Here in Pall Mall, Tenn., you can walk up on the front porch of the Forbus General Store, est. 1892, and still hear Alvin C. York’s rich Tennessee accent.
Every day, the older neighbors gather on the store’s front porch.
“My grandfather used to cut Sgt. Alvin York’s hair,” Richard West recalls. “He would pay a quarter. He was a big man, redheaded.”
York was a Medal of Honor winner. One of the most decorated American heroes of World War I.
At the end of the war, when he returned to his home here in the mountains of north Tennessee, all he wanted was to build a school. A school that would help his neighbors’ kids get the education he had missed.
York had only finished the third grade in a one-room school. His family needed him on the farm. But he liked to read, kept a diary, and because of the war had seen a world beyond the ridgeline: London, Paris, New York.
Pete Smith, whittling red cedar on the porch, remembers the day of Alvin York’s funeral in 1964. Important people were coming from all over the United States to pay tribute. “I was out digging potatoes and I hadn’t never seen as many helicopters, about as high as the light wires and they was 12 or 15 of them. They like to jarred me out of the tobacco patch.”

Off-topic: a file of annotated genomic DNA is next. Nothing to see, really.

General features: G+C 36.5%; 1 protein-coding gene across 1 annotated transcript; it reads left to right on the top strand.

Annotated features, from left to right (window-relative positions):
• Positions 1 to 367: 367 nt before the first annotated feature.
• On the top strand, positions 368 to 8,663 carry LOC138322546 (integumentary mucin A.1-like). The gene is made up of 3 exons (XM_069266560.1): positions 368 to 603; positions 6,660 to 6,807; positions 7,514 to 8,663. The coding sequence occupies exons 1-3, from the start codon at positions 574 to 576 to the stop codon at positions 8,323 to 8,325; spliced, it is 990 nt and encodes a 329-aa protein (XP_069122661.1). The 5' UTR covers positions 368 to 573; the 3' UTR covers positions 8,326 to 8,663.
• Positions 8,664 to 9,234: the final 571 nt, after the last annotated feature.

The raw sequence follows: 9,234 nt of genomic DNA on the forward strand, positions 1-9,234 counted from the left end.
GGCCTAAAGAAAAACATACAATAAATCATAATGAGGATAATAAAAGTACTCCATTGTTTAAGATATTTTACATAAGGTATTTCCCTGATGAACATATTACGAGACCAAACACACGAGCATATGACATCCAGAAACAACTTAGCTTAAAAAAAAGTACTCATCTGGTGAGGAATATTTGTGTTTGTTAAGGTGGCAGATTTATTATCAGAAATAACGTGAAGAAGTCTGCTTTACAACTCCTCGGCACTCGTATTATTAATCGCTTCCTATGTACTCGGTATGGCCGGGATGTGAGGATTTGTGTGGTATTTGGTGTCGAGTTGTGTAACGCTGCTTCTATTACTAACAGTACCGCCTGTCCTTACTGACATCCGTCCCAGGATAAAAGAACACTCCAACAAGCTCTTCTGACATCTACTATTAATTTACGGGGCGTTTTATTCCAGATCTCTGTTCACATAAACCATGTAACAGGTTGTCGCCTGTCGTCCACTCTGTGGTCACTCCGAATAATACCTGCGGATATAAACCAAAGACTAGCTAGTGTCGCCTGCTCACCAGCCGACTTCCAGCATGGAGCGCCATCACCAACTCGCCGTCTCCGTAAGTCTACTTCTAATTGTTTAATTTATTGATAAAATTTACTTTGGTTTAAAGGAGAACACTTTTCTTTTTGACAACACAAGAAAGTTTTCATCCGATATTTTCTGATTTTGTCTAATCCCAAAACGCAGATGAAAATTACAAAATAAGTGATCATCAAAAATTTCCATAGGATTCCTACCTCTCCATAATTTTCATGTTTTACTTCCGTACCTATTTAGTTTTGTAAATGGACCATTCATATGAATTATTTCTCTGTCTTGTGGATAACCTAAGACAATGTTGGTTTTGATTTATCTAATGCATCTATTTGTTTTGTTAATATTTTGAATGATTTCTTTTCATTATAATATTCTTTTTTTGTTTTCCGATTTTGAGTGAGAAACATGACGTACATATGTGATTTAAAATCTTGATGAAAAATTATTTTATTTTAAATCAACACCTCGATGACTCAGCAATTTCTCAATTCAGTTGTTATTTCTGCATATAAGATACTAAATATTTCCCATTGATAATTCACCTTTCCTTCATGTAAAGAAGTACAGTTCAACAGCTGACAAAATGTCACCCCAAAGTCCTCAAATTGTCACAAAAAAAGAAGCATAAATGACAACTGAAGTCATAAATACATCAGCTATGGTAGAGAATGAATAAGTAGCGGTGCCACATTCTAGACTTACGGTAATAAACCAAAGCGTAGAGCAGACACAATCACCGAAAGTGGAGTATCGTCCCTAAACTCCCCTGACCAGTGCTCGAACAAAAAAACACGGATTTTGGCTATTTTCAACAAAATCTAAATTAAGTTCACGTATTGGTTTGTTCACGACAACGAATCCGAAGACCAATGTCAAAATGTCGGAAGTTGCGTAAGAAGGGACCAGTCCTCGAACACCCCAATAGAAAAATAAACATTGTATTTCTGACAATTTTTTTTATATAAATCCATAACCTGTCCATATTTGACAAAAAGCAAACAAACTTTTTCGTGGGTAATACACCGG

Richard West likes to tell how friendly the York family always was. “When they’d have a dinner up there, they’d be 25, 30 people show up and eat. All the neighbors would stop by and the grocery trucks would stop and deliver so they’d have plenty of food.”
Clip from the battle scene where Sgt. York kills 25 men and forces the Germans to surrender.
The 1941 Hollywood movie Sergeant York made the Tennessee farmer even more famous. Gary Cooper won an Oscar for the title role. The movie shows York coming of age in his home valley, then going off to fight the Germans in France.
On Oct. 18, 1918, advancing alone after his unit came under fire, York attacked a machine gun nest. He killed a group of German soldiers who were shooting at him and then captured 132 more.